Credit Card Bill Disputes Act

by Bill on July 19, 2011

If you receive your statement from a credit provider that has incorrect charges or information you have the right to dispute the charges or information. The Fair Credit Billing Act, more commonly known as the Credit Card Bill Disputes Act, provides guidelines for someone to do just that.

The Fair Credit Billing Act is part of a group of legislation packaged as the Truth in Lending Act to promote fair credit and lending practices in the 1970s, and then updated in 1986.

The Fair Credit Billing Act covers customer disputes concerning perceived billing errors by credit companies. The act covers unauthorized charges, charges for goods or services not delivered, math errors, failure to post payments or credits, failure to send bills to the current address of the customer, or when the customer requests clarification or further information concerning a charge on his account.

You must notify the credit provider about the disputed charge within 60 days after receiving the statement with the initial error. The creditor then has within 30 days after receipt to acknowledge the complaint in writing. A settlement of the dispute must happen within two billing cycles or 90 days whichever is shorter.

Creditors in dispute cannot take legal action against the consumer during the dispute or because of the dispute. The action cannot affect your credit rating unless the judgment is in the creditor favor and you become delinquent because of the ruling.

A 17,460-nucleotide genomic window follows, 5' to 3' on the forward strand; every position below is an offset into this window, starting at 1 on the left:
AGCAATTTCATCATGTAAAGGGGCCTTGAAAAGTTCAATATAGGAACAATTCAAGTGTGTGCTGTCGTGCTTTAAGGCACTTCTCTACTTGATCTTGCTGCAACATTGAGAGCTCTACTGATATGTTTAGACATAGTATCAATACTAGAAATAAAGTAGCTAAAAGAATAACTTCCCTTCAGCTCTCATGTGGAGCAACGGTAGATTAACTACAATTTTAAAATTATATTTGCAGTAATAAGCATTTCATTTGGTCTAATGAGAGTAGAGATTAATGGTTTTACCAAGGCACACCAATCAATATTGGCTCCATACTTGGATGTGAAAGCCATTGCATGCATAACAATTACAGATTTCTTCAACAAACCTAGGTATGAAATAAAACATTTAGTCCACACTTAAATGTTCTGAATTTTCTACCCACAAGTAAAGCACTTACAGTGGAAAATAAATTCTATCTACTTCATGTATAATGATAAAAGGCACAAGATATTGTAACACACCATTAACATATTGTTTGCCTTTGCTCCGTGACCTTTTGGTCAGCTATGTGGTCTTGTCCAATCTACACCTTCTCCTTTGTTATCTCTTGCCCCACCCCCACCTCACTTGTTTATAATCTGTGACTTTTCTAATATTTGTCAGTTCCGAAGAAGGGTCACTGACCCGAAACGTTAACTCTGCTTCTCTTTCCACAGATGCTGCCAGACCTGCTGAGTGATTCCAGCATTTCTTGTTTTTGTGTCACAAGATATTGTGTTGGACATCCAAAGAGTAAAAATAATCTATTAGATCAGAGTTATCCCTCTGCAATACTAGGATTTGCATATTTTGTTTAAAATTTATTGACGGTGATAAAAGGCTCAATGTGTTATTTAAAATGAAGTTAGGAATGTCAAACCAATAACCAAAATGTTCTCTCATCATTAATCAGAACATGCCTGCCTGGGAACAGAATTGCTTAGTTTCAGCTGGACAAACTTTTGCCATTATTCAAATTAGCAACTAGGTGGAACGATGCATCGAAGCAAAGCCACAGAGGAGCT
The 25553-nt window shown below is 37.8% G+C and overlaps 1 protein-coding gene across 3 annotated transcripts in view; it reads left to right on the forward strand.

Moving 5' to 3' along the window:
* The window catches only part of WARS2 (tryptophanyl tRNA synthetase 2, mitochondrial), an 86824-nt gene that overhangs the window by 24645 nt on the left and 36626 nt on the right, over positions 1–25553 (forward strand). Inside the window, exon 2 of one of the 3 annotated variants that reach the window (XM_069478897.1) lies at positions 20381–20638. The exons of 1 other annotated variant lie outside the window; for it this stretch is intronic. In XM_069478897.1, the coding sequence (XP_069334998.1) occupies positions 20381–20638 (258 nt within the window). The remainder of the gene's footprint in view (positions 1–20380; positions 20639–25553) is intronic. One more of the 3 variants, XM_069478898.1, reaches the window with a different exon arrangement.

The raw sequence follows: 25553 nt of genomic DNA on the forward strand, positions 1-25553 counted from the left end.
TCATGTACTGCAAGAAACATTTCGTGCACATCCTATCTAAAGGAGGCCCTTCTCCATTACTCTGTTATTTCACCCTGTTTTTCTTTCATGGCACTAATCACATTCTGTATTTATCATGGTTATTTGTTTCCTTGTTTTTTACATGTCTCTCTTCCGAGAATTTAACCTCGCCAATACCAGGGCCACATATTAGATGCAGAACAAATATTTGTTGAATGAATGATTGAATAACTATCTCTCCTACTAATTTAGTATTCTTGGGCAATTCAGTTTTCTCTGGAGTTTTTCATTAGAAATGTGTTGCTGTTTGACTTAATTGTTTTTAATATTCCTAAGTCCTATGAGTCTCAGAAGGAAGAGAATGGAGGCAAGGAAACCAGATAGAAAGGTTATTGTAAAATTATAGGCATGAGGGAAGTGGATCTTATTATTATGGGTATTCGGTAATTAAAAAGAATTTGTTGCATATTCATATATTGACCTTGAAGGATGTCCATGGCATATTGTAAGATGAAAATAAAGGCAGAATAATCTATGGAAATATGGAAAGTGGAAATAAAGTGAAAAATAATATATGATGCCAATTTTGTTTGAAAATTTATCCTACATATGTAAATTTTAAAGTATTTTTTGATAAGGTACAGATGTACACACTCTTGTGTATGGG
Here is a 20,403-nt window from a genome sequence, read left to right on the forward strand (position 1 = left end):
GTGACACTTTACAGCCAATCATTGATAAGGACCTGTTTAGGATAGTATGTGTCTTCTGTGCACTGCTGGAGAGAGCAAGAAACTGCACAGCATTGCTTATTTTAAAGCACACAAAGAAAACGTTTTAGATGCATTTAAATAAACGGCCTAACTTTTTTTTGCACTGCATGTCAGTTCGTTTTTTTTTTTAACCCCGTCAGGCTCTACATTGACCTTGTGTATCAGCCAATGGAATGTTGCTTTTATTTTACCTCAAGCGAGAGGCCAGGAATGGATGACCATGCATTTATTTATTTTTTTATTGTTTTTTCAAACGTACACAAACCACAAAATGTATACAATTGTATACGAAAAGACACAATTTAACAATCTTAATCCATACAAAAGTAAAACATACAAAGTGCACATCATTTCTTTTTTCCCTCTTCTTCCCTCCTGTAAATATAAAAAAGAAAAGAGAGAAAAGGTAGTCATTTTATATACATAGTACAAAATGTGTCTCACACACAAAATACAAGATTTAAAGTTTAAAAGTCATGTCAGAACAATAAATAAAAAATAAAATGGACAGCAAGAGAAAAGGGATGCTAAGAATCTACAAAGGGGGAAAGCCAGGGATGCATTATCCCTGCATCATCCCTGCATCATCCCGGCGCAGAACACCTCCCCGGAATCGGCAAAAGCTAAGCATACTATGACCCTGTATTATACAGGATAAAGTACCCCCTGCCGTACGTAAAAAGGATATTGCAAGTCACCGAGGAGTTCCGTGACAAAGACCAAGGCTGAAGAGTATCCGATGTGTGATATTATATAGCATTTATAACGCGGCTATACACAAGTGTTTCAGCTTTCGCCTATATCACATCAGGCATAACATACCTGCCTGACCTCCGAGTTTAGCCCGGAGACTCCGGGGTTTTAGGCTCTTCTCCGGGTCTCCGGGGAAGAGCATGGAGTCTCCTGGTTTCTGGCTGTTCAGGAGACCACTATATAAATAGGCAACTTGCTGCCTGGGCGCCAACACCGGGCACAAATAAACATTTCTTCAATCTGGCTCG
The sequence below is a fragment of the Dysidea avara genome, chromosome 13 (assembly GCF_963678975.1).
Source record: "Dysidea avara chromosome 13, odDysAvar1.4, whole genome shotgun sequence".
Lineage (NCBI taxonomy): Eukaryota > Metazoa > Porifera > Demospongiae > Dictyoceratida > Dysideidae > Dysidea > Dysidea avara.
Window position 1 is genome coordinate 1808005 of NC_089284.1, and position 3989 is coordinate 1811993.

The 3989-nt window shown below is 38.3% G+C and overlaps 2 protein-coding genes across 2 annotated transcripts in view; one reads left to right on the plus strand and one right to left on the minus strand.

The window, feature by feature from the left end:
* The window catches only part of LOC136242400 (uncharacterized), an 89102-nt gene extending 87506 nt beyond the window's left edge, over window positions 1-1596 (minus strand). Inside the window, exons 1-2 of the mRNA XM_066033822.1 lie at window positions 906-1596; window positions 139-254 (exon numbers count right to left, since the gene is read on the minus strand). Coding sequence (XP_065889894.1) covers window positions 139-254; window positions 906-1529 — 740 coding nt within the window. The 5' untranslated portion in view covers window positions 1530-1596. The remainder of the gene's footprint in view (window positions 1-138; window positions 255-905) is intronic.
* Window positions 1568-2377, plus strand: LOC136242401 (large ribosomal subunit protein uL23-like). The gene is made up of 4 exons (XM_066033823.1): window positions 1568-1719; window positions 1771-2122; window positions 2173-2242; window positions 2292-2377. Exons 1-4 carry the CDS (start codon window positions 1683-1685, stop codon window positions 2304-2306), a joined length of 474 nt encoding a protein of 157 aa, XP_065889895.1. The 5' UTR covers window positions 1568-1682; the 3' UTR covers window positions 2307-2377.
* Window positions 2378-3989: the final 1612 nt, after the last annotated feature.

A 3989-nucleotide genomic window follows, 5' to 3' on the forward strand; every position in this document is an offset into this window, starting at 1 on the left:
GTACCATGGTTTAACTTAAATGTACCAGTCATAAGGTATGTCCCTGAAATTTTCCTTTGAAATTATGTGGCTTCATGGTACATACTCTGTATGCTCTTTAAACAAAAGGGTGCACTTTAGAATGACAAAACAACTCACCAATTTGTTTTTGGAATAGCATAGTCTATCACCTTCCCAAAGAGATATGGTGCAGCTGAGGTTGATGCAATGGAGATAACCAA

The legislation states that when there is an error, your creditor must explain all corrections made to the account in writing to you. The account must also be credited to reflect the correction. Finance charges and fees related to the error are also removed. If the judgement finds you at fault, the creditor must inform you of this, as well as the amount owed.

Should the creditor fail to follow guidelines set in the FCBA (Fair Credit Billing Act), they cannot collect the disputed amount from you or any related finance charges up to $50. Failures include acknowledging your dispute after the deadline and taking too long to resolve the dispute according to the law.

While you are in dispute with the creditor, you are allowed to withhold the amount in dispute until the judgement is handed down. Be aware though that should judgement come down in the creditor’s favor, you may be paying the minimum payment and any finance charges accumulated while the claim was active. Any money owed that you are not disputing is still owed by the original due date.

Creditors cannot cancel or close your account while the account is in dispute or because of the dispute. They can deduct the disputed amount from your available credit line. Should the creditor threaten to report, or incorrectly report your failure to pay during the dispute, there are penalties against them for that as well.

Should you disagree with the judgement once it comes down, you have 10 days to file a written grievance. Be aware again that the creditor at this point can begin collections against the account since they have a judgement in their favor.

Reference

Federal Trade Commission : Statutes – Fair Credit Billing [http://www.ftc.gov/os/statutes/fcb/fcb.pdf]
Federal Trade Commission : Publications – Fair Credit Billing Act FAQ Page [http://www.ftc.gov/bcp/edu/pubs/consumer/credit/cre16.shtm]

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